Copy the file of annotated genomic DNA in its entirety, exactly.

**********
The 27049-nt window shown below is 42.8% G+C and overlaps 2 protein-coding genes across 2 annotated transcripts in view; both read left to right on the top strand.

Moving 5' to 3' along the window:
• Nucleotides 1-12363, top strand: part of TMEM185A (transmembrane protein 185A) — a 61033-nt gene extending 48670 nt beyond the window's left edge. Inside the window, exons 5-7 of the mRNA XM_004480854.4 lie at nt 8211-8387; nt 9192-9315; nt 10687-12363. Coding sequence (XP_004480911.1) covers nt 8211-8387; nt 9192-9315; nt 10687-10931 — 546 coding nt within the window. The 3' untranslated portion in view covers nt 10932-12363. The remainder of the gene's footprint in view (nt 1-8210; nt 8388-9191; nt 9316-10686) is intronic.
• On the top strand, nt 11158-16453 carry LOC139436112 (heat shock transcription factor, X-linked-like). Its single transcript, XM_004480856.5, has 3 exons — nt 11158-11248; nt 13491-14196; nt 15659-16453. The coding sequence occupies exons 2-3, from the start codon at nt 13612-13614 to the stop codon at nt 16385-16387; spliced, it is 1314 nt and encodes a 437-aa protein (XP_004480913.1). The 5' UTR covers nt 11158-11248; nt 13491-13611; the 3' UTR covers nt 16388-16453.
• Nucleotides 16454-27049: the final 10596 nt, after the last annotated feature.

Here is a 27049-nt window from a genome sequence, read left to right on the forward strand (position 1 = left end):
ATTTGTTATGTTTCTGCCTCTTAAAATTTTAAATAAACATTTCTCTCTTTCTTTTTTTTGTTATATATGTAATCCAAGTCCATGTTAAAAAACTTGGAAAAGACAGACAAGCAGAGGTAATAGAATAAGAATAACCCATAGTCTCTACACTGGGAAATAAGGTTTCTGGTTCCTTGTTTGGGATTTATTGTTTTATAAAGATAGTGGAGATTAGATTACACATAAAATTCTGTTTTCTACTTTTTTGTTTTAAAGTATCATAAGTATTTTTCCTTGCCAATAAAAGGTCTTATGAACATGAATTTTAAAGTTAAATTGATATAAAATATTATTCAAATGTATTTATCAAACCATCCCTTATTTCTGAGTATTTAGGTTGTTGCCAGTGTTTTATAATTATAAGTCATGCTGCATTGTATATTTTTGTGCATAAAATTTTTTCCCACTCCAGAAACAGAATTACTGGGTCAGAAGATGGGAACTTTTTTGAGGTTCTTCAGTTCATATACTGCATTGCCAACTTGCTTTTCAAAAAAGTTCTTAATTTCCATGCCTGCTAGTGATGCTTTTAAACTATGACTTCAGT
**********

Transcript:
The 27049-nt window shown below is 42.8% G+C and overlaps 2 protein-coding genes across 2 annotated transcripts in view; both read left to right on the top strand.

Moving 5' to 3' along the window:
• Nucleotides 1-12363, top strand: part of TMEM185A (transmembrane protein 185A) — a 61033-nt gene extending 48670 nt beyond the window's left edge. Inside the window, exons 5-7 of the mRNA XM_004480854.4 lie at nt 8211-8387; nt 9192-9315; nt 10687-12363. Coding sequence (XP_004480911.1) covers nt 8211-8387; nt 9192-9315; nt 10687-10931 — 546 coding nt within the window. The 3' untranslated portion in view covers nt 10932-12363. The remainder of the gene's footprint in view (nt 1-8210; nt 8388-9191; nt 9316-10686) is intronic.
• On the top strand, nt 11158-16453 carry LOC139436112 (heat shock transcription factor, X-linked-like). Its single transcript, XM_004480856.5, has 3 exons — nt 11158-11248; nt 13491-14196; nt 15659-16453. The coding sequence occupies exons 2-3, from the start codon at nt 13612-13614 to the stop codon at nt 16385-16387; spliced, it is 1314 nt and encodes a 437-aa protein (XP_004480913.1). The 5' UTR covers nt 11158-11248; nt 13491-13611; the 3' UTR covers nt 16388-16453.
• Nucleotides 16454-27049: the final 10596 nt, after the last annotated feature.

Here is a 27049-nt window from a genome sequence, read left to right on the forward strand (position 1 = left end):
ATTTGTTATGTTTCTGCCTCTTAAAATTTTAAATAAACATTTCTCTCTTTCTTTTTTTTGTTATATATGTAATCCAAGTCCATGTTAAAAAACTTGGAAAAGACAGACAAGCAGAGGTAATAGAATAAGAATAACCCATAGTCTCTACACTGGGAAATAAGGTTTCTGGTTCCTTGTTTGGGATTTATTGTTTTATAAAGATAGTGGAGATTAGATTACACATAAAATTCTGTTTTCTACTTTTTTGTTTTAAAGTATCATAAGTATTTTTCCTTGCCAATAAAAGGTCTTATGAACATGAATTTTAAAGTTAAATTGATATAAAATATTATTCAAATGTATTTATCAAACCATCCCTTATTTCTGAGTATTTAGGTTGTTGCCAGTGTTTTATAATTATAAGTCATGCTGCATTGTATATTTTTGTGCATAAAATTTTTTCCCACTCCAGAAACAGAATTACTGGGTCAGAAGATGGGAACTTTTTTGAGGTTCTTCAGTTCATATACTGCATTGCCAACTTGCTTTTCAAAAAAGTTCTTAATTTCCATGCCTGCTAGTGATGCTTTTAAACTATGACTTCAGT